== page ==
Trazodone is an antidepressant sold under the brand name Desyrel among others. With the immediate release version of the drug, brain and body effects occur within 30 to 100 minutes after consumption. But substances remain in the body long after their effects wear off.
Trazodone is not included in standard 5-panel and 10-panel drug tests. But the drug can show up in unexpected ways.
It could be that this is your first time using this medication, or perhaps you have an upcoming drug screening. Read on to find out how long trazodone stays in your system.
How Long Does Trazodone Stay in Lab Tests?
How long the drug is detectable in drug tests depends on the type of test done. Different biological samples work with different time-frames, as you’ll see below. Hair can show drug use that occurred months before. Bodily fluids give testing authorities much less time to work with.
How Long Does Trazodone Stay in Your Urine?
Urine tests are the most common method of testing for various drugs. They’re not as invasive as blood tests and they’re affordable.
Studies suggest that 70-75% of trazodone leaves the body via urine within 72 hours of consumption. So, trazodone is detectable in urine for about 3 days. The body eliminates the rest via feces up to four days after consumption.
How Long Does Trazodone Stay in Blood?
Trazodone has a half life of around 9-12 hours. This means that every 9-12 hours, the amount of the drug in your system halves. It takes at least four or five half lives for a substance to leave the body. So, trazodone could still be circulating in the blood 2.5 days after ingestion.
How Long Does Trazodone Stay in Saliva?
There is a lack of research into how long trazodone stays in saliva. But the drug’s primary metabolite, mCPP, often causes false positives on tests for amphetamines. And amphetamines are detectable in saliva tests for about 1-3 days.
How Long Does Trazodone Stay in Hair?
Hair tests are not likely to be used for this drug. But in general, substances are detectable in follicles and in hair growth about a week after consumption. And they remain detectable for three months. Hair styling and hair dye are unlikely to affect the outcome of a test.
To summarize, trazodone is typically detectable within these periods of time:
- blood – 2.5 days
- saliva – 1 to 3 days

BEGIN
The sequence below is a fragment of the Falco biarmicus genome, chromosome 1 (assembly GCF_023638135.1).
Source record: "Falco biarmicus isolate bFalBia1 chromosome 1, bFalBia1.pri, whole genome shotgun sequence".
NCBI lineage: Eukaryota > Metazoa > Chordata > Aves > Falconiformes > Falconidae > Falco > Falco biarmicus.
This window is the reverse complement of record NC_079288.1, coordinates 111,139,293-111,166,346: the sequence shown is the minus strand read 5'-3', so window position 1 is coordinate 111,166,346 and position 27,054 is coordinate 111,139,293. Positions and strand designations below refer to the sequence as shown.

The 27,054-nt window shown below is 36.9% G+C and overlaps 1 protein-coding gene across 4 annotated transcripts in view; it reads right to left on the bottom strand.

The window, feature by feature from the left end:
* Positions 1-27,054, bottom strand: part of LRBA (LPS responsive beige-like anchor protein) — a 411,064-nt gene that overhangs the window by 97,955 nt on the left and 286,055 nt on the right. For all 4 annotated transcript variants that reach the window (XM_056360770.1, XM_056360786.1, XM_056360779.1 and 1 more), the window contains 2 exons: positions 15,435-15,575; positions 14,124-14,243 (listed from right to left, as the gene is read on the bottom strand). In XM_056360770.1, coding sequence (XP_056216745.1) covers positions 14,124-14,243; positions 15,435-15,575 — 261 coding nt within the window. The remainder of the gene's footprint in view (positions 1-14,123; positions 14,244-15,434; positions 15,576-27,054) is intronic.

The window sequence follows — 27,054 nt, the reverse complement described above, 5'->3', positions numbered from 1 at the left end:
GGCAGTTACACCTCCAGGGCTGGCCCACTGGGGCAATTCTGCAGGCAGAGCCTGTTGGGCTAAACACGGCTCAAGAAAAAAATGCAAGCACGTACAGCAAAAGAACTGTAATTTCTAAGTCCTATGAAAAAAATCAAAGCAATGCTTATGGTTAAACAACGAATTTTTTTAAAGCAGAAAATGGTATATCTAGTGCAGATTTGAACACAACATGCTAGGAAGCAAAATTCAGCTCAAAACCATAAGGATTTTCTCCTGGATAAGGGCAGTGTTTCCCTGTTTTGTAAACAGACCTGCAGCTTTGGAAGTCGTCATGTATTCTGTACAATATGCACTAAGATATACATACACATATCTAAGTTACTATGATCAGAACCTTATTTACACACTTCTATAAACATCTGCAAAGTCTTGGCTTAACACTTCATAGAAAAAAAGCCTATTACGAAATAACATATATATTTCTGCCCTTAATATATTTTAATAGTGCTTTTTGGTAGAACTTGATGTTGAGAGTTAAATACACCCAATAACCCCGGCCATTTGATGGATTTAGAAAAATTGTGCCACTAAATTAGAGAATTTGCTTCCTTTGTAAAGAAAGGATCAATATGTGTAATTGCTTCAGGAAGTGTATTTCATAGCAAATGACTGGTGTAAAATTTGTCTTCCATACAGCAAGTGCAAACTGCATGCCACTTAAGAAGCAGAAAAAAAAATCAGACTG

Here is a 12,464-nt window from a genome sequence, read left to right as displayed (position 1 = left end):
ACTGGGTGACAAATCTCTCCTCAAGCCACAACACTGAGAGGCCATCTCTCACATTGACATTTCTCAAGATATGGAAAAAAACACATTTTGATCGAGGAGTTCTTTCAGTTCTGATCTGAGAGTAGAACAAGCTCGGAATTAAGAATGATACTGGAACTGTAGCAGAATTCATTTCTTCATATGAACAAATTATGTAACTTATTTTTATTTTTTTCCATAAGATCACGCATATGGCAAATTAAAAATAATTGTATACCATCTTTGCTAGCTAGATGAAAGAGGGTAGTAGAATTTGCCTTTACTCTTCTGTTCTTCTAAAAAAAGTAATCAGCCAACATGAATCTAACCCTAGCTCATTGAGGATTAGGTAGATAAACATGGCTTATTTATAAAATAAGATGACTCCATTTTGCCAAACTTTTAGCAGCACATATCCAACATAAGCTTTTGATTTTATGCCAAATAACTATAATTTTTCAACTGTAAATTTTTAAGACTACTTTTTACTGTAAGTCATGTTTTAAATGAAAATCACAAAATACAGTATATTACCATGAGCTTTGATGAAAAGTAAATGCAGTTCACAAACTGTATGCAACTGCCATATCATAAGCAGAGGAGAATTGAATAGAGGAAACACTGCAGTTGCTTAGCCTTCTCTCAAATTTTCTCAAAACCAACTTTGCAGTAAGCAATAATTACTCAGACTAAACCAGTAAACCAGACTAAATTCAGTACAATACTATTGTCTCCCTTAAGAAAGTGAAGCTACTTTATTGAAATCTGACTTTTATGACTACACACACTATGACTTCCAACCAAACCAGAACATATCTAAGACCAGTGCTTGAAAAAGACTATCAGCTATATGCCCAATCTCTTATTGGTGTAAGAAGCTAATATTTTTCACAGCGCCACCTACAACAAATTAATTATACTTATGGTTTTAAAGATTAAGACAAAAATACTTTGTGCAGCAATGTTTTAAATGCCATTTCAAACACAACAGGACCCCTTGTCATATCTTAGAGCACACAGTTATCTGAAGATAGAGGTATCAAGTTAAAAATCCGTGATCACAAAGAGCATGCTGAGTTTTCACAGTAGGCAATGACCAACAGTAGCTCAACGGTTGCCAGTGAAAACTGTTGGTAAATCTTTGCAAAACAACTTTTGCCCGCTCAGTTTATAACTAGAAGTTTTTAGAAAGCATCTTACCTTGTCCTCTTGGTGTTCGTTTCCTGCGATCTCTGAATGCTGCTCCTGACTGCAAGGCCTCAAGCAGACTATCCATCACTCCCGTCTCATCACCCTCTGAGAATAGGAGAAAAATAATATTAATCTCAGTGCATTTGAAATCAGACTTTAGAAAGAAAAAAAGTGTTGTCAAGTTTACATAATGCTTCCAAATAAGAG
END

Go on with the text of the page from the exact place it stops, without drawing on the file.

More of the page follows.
- urine – 3 days
- hair – up to 90 days
Make sure that you let the testing authority know about any prescriptions you have. This helps with the correct interpretation of your results. Trazodone can be mistaken for MDMA, LSD and amphetamines.
Can You Detox from Trazodone Faster?
The speed at which the body processes trazodone is not the same for everyone. How long it lasts depends on a range of unique factors. These include but are not limited to:
- Frequency of use
- Duration of use
- Presence of other substances
- Kidney and liver damage
- General health
Let’s explore some of these aspects.
Trazodone can accumulate in fatty tissues in the body. Consumption over a long period of time can mean that the body takes longer to expel the drug. The half-life elimination is also prolonged in obese individuals for this reason.
Older people over the age of 65 tend to take longer to process drugs than their younger counterparts.
The kidneys and liver are the body’s detox organs. Problems with these organs will slow down the processing of medications.
Genes affect enzymes in the liver that break down substances. Genes differ from one person to the next, and the same goes for rates of detox.
Finally, healthy habits can speed up your metabolism. Exercise, optimal nutrition, hydration and sleep help your body work at its best. But ultimately, there’s not much you can do to change how long it takes your body to rid itself of substances.
If you’re concerned about heavy use of this drug, we recommend seeking treatment. The abrupt stopping of trazodone can result in withdrawal symptoms. These include agitation, anxiety and sleep problems.
Treatment for Improper Use of Trazodone
While trazodone is not highly addictive, its sedative effects can lead to improper use. And combining the drug with other substances is dangerous.
If you or someone you know are misusing trazodone, help is available. Access to professional support is essential. This could be in the form of outpatient services or inpatient treatment.
Medical experts can assist you to detox in a safe way. Therapists can talk you through the root causes of substance misuse. They provide you with tools to manage stress and triggers.
Where relevant, doctors can prescribe alternate medications for mental health disorders.
A happy and productive life is within reach. Contact a Northeast Addictions Treatment Center to discuss the best options for you.
- Logan, B., Costantino, A., Rieders, E., & Sanders, D. (2010). Trazodone, meta-Chlorophenylpiperazine (an Hallucinogenic Drug and Trazodone Metabolite), and the Hallucinogen Trifluoromethylphenylpiperazine Cross-React with the EMIT®II Ecstasy Immunoassay in Urine. Retrieved 12 January 2020, from https://academic.oup.com/jat/article/34/9/587/788612
- Trazodone – DrugBank. (2020). Retrieved 12 January 2020, from https://www.drugbank.ca/drugs/DB00656
- Trazodone hydrochloride label. Retrieved 12 January 2020, from https://www.accessdata.fda.gov/drugsatfda_docs/label/2015/071196s062lbl.pdf